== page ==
MEK Inhibitor Selumetinib and Docetaxel in KRAS-Mutant Advanced NSCLC


Key Points

  • In the second-line treatment of patients with KRAS-mutant NSCLC, the addition of selumetinib to docetaxel did not significantly improve progression-free survival.
  • No significant improvement in overall survival was seen.

A phase III trial (SELECT-1) has shown no improvement in progression-free survival with the addition of the MEK inhibitor selumetinib to docetaxel in the second-line treatment of patients with KRAS-mutant non–small cell lung cancer (NSCLC). Trial results were reported by Jänne et al in JAMA. KRAS mutations are associated with tumorigenesis via activation of downstream pathways including the MAPK pathway, which involves MEK and ERK kinases.

Study Details

In the double-blind trial, 510 patients with previously treated locally advanced or metastatic disease from 202 sites in 25 countries were randomized between October 2013 and January 2016 to receive oral selumetinib at 75 mg twice daily on a continuous schedule plus docetaxel at 75 mg/m2 intravenously on day 1 of every 21-day cycle (n = 254) or matched placebo plus docetaxel at the same schedule (n = 256). The primary endpoint was investigator-assessed progression-free survival. The cutoff date for analysis was June 2016. Overall, patients had a median age of 62 years, 41% were women, 95% were white, 92% were current (22%) or former smokers, 95% had metastatic disease, 94% had KRAS codon 12 or 13 mutations, and 91% had adenocarcinoma histology.

Progression-Free Survival

At the time of data cutoff, median progression-free survival was 3.9 months (interquartile range [IQR] = 1.5–5.9) in the selumetinib group vs 2.8 months (IQR = 1.4–5.5) in the control group (difference = 1.1 months; hazard ratio [HR] = 0.93, P = .44). Subgroup analyses showed no significant interactions of treatment by subgroup. Median overall survival was 8.7 months vs 7.9 months (difference = 0.9 months, HR = 1.05, P = .64). The objective response rate was 20.1% vs 13.7% (odds ratio = 1.61, P = .05), and the median duration of response was 2.9 months vs 4.5 months.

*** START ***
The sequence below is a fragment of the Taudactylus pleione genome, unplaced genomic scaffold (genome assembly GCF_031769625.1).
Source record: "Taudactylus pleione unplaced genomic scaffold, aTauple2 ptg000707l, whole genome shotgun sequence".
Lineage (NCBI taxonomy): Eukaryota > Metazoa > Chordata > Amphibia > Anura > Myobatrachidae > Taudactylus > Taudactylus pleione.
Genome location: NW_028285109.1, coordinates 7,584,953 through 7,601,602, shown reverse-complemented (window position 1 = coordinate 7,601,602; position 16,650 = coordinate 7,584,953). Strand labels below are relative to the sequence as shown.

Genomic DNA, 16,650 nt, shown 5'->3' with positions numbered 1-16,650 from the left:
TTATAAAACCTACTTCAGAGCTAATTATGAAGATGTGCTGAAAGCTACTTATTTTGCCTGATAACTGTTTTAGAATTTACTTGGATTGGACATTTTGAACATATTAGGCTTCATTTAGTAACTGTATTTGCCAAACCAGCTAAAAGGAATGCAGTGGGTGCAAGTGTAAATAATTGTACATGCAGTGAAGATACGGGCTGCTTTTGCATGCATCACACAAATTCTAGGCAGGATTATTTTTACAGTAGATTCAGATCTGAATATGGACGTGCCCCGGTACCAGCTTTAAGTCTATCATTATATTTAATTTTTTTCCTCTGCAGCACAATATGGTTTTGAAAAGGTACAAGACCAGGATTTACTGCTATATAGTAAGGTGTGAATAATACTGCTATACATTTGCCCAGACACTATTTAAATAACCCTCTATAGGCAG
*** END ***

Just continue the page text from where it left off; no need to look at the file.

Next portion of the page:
Adverse Events

The most common adverse events of any grade in the selumetinib group were diarrhea (61%), nausea (38%), rash (34%), and peripheral edema (30%); the most common adverse events in the control group were diarrhea (35%) and fatigue (31%). Adverse events of grade ≥ 3 occurred in 67% of the selumetinib group vs 45% of the control group, with the most common in the selumetinib group being asthenia (9%), dyspnea (8%), diarrhea (7%), and neutropenia (7%). Febrile neutropenia occurred in 2% vs 1%.

The investigators concluded: “Among patients with previously treated advanced KRAS-mutant non–small cell lung cancer, addition of selumetinib to docetaxel did not improve progression-free survival compared with docetaxel alone.”

The study was funded by AstraZeneca.

Pasi A. Jänne, MD, PhD, of the Dana-Farber Cancer Institute, is the corresponding author of the JAMA article.

The content in this post has not been reviewed by the American Society of Clinical Oncology, Inc. (ASCO®) and does not necessarily reflect the ideas and opinions of ASCO®.